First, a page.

They found Jules Raucort, a Belgian, who years ago was leading man for Pauline Frederick and later the star of several Maurice Tourneur productions. They stumbled upon Voya George, a Serbian whom Vorkapich knew. Both agreed to lend their talents, not for immediate compensation but for “part of the benefits” which might accrue. Adrian March, an “extra” girl, was induced to play the heroine of the picture for similar remuneration. In addition to these, the producers took roles themselves. Gregg Toland, cameraman for Samuel Goldwyn, agreed to photograph the production.

“Twenty scenes an hour,” directed Florey. “This is going to be a great picture. One hundred and fifty scenes. Let’s go.”

“Crazy” Story Makes Hit Their story, “The Life and Death of a Hollywood Extra,” was based on the experiences of an actor seeking employment. On every hand he encountered the sign, “No Casting Today.” He moved about in a daze, tired, hungry, revolving in his mind, “No Casting Today! No Casting Today I” A producer valuing him as only one of the thousands of “extras” brands him on the forehead with the number 9,413. He begins going “blah-blah” and moving his lips like a dummy. The world goes dizzy, buildings whirl round and round, street cars shoot toward heaven. From unexpected places pop out traffic signals “STOP” and “GO.” The goofy extra tries to comply with the confusing directions.

He meets a star who “high-hats” him, but finds that the star, too, is going crazy. Then the little heroine becomes demented. Finally, in utter exhaustion and thoroughly disgusted with life, the poor “extra” lies down to die. His spirit leaves its earthly body and turns to look at what has been carrying it around.

Then the extra awakens.

“Crazy!” one exclaims on seeing it.

“Impressionistic!” corrects Florey in mock hauteur.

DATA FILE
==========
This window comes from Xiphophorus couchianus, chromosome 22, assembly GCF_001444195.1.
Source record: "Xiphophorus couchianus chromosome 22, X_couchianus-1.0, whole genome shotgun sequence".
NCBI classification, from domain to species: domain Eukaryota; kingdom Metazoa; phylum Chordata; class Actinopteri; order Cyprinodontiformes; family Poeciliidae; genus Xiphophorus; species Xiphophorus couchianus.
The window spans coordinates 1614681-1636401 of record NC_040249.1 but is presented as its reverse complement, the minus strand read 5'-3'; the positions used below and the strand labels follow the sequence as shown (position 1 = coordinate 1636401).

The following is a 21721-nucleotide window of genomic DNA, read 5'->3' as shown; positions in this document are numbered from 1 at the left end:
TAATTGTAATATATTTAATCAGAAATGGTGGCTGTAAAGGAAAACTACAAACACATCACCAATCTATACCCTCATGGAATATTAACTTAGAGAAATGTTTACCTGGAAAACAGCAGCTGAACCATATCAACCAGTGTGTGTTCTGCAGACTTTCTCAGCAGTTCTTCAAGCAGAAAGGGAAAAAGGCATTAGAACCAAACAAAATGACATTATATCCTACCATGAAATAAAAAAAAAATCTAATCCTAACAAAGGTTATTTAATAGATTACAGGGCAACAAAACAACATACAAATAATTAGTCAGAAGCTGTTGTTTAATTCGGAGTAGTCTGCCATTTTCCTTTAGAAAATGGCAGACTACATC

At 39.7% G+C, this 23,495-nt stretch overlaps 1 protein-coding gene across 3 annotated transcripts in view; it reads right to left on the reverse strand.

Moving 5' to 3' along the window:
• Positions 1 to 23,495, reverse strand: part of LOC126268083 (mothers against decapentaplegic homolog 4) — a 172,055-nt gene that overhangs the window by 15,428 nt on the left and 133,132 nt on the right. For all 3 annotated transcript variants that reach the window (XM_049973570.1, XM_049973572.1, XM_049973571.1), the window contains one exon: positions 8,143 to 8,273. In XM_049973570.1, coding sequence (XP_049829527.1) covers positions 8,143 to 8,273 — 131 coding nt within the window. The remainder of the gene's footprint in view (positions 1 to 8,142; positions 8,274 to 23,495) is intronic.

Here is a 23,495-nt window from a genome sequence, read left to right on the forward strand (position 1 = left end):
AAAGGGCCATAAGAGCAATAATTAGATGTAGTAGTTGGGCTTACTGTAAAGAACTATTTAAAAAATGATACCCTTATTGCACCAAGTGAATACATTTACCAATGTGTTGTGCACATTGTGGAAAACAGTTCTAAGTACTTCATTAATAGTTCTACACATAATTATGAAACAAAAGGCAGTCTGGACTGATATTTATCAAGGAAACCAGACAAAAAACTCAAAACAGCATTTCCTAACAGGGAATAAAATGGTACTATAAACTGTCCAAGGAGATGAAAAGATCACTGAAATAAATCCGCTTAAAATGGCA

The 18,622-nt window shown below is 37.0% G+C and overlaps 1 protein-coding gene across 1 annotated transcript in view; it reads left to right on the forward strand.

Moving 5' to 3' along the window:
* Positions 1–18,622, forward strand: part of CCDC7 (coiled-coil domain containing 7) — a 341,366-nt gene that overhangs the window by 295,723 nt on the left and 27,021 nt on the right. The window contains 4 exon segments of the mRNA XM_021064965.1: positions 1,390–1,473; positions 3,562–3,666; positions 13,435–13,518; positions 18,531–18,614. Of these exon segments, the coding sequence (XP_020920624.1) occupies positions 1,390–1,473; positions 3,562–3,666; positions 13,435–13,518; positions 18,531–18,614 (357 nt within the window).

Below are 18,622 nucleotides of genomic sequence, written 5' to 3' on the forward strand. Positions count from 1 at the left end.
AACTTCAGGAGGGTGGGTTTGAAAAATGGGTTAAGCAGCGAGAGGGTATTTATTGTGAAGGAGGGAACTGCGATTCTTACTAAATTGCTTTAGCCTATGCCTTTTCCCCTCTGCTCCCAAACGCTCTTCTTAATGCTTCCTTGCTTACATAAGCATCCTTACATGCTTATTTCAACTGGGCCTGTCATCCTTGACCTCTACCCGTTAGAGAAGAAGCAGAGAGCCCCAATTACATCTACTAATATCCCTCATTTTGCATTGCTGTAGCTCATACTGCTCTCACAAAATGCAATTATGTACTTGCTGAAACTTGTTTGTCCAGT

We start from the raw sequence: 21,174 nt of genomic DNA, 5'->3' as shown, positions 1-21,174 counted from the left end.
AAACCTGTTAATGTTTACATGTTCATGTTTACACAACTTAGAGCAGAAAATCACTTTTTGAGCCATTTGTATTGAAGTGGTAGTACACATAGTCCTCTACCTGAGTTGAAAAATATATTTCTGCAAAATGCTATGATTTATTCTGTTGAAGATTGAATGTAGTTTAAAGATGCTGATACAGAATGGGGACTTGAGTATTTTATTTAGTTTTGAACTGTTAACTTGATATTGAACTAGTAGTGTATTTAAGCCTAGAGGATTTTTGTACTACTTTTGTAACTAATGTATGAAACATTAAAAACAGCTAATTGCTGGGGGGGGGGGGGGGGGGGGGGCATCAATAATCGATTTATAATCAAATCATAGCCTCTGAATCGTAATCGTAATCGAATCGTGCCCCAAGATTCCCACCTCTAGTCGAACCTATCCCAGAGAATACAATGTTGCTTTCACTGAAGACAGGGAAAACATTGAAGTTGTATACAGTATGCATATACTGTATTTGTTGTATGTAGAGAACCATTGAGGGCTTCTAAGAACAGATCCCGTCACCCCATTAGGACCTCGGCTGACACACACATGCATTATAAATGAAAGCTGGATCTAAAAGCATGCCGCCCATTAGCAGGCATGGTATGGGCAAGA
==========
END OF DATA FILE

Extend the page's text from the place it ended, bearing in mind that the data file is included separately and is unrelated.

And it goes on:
Just the same, persons laugh uproariously at the exotic, distorted, “looney tale.” Virtually every trick of the motion picture camera is incorporated in its making. There are cut-backs, fade-ins, fade-outs, lap dis- solves, scenes shown upside down and others revolving.

At a private showing in the home of Charlie Chaplin, there were present Joseph Schenck, Doug and Mary, Camilla Horn, Harry d’Arrast and a few other motion picture people. As the impressionistic creation began to unreel, the audience snickered. Then it guffawed. Presently, in a dignified way, it howled.

“That’s good enough for our theaters,” exclaimed Mr. Schenck. “I think we could use a half dozen more.”

Players Share in Melon The total expenditure on the production was classified, according to Florey’s books, as follows: Negative ……………….$25.00 5-and-10-cent Store Props….. 3.00 Developing and printing……. 55.00 Transportation, odds and ends. . 14.00 $97.00

6 comments
  1. Chewxy says: April 12, 20081:49 pm

    The very first indie films I bet

  2. Firebrand38 says: April 12, 20081:51 pm

    Actually available on DVD http://www.unseen-cinem…

  3. jayessell says: April 12, 20082:51 pm

    Check out the 1981 film I participated in.
    That’s me near the end. Bloopers after the credits.
    Visit the flickr page for the the making of.

    http://video.google.com…

    http://www.flickr.com/p…

    %$#@ Google! Won’t let me set the preview frame.

  4. Neil Russell says: April 12, 20087:10 pm

    Ah cardboard, a movie maker’s best friend!!

    JSL, didn’t know you were a big movie star! :)

  5. Firebrand38 says: April 12, 20088:09 pm

    JSL, here we were rubbing elbows with celebrity! Thanks for the links.

    Robert Florey didn’t continue with $97 movies (which works out to $1175 nowadays http://www.aier.org/res… ). He went on a year later to direct The Marx Brothers in The Cocoanuts http://us.imdb.com/titl…

  6. jmyint says: April 13, 20086:37 am

    I like how the article refers to ‘Doug and Mary’ as if everyone should know it’s Douglas Fairbanks and Mary Pickford, two of the founders of United Artists. Geez I am such a geek.